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Kim Potter's former supervisor: Deadly force justified in Daunte Wright shooting

10December 2021

Daunte Wright’s persistence in evading arrest on a weapons violation during an April 11 traffic stop justified the use of deadly force against him, former Brooklyn Center police officer Kimberly Potter’s then-supervisor testified Friday in Hennepin County District Court.

Former Brooklyn Center police Sgt. Mychal Johnson, now a major in the Red Wing-based Goodhue County Sheriff’s Department, spoke about the fatal attempted arrest in which he participated. Johnson was reaching through the passenger door to try to restrain the 20-year-old Wright when Potter mistakenly shot Wright with her gun instead of her Taser.

Leading up to Potter’s trial on first- and second-degree manslaughter charges, her lawyers said she made a mistake by grabbing her gun from her right hip instead of her Taser from left. Prosecutors are arguing she was reckless, negligent and disregarded her firearms safety training.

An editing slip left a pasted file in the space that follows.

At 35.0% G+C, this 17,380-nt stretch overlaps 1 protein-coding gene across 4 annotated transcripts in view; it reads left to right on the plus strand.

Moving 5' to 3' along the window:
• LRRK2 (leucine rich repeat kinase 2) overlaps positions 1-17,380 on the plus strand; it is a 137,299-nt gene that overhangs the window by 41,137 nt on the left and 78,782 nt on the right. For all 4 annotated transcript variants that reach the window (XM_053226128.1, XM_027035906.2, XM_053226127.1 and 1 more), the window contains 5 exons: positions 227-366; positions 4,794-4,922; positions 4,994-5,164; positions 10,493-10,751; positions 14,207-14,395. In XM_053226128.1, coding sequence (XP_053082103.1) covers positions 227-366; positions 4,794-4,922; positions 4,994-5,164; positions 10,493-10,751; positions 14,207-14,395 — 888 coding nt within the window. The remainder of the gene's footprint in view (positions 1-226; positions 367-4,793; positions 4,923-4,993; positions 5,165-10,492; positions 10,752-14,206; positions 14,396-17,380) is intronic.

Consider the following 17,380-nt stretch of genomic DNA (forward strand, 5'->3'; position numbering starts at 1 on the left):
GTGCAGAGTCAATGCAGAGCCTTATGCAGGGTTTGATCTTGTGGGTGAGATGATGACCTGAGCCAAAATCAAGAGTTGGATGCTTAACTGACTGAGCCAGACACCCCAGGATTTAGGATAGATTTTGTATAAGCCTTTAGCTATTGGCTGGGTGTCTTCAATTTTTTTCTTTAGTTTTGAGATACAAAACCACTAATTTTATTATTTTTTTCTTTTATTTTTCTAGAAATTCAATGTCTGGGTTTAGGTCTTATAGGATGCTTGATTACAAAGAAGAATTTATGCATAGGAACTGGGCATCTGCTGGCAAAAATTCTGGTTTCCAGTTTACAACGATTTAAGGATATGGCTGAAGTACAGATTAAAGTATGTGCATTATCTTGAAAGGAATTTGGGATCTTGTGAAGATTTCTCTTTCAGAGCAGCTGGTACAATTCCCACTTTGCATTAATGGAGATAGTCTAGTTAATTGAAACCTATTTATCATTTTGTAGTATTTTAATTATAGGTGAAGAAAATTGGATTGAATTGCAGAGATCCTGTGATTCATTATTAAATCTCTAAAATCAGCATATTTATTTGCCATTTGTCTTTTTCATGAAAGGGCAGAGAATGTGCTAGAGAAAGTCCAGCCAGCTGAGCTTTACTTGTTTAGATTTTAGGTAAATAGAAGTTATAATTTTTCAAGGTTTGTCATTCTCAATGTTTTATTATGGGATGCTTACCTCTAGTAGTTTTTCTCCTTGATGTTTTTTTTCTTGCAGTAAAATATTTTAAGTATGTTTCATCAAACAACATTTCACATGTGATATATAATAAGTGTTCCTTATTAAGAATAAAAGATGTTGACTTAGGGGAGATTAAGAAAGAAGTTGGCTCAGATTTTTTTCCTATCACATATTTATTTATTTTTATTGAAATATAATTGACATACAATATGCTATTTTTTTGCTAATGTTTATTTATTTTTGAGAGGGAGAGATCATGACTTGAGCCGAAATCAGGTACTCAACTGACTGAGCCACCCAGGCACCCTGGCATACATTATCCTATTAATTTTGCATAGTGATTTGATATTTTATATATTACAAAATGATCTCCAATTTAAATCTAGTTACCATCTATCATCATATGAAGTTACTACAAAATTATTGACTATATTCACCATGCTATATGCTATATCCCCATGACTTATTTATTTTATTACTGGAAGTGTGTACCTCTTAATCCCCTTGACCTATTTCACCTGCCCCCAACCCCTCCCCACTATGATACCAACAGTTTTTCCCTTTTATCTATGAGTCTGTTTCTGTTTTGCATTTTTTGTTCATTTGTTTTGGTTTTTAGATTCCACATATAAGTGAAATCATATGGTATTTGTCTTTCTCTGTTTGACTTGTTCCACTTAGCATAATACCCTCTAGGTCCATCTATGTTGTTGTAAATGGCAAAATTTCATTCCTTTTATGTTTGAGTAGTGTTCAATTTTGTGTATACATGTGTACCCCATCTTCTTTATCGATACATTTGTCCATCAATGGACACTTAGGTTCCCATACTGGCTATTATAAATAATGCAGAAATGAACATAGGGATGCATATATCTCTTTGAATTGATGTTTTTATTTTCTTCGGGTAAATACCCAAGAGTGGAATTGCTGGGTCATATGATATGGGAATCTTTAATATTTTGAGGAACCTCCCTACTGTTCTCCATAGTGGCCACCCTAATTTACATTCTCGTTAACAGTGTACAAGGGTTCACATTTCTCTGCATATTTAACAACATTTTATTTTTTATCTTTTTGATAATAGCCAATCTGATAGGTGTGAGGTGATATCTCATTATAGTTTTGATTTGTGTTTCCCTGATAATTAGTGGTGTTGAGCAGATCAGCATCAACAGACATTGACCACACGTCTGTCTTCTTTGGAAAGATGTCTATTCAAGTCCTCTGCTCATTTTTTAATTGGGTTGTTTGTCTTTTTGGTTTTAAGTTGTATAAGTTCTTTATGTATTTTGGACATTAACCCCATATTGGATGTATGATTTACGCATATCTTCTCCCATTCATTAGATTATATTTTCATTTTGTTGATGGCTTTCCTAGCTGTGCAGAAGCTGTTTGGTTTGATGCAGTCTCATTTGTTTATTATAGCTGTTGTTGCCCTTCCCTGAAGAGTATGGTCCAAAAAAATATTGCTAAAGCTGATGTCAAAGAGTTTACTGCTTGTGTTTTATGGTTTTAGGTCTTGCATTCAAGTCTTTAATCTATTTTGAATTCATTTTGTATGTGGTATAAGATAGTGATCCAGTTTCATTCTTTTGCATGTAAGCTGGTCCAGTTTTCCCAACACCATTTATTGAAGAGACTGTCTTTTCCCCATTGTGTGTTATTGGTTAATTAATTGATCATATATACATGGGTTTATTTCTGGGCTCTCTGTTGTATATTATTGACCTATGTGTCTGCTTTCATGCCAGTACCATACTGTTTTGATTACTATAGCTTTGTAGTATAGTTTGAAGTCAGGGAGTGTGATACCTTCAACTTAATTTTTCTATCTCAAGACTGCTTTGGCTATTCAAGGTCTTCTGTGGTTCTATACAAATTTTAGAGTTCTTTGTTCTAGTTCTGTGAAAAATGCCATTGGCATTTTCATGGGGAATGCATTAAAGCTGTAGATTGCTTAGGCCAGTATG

Johnson’s testimony, however, opened a new line of defense: justification.

In his cross-examination of Johnson, defense lawyer Earl Gray asked: “So basically, based on these videos, and the conduct of Daunte Wright, as far as you’re concerned — and you were there — Kimberly Potter would have had a right to use a firearm, right?”

Johnson answered, “Yes.”

Testimony in Potter’s trial began Wednesday. Johnson was one of three witnesses Friday, offering the most substantive evidence of the day. Through him, prosecutors showed additional footage from the scene of the shooting and the aftermath focused on a distraught Potter, repeatedly saying, “Oh, my God.”

Also testifying Friday about logistics and process in the aftermath at the scene were Brooklyn Center Police Chief Tony Gruenig and state Bureau of Criminal Apprehension assistant special agent in charge Charles Michael Phill II, who oversees the state agency’s use of force unit.

With Johnson on the stand, prosecutors led him through his version of the day and showed the dramatic squad and body camera footage. He led jurors, who aren’t seen on the livestream from Judge Regina Chu’s courtroom, through his arrival on the scene after officer Anthony Luckey put out a call for backup. Luckey, driving under Potter’s training supervision and guidance, had pulled Wright over for expired tabs and an air freshener dangling from his rearview mirror.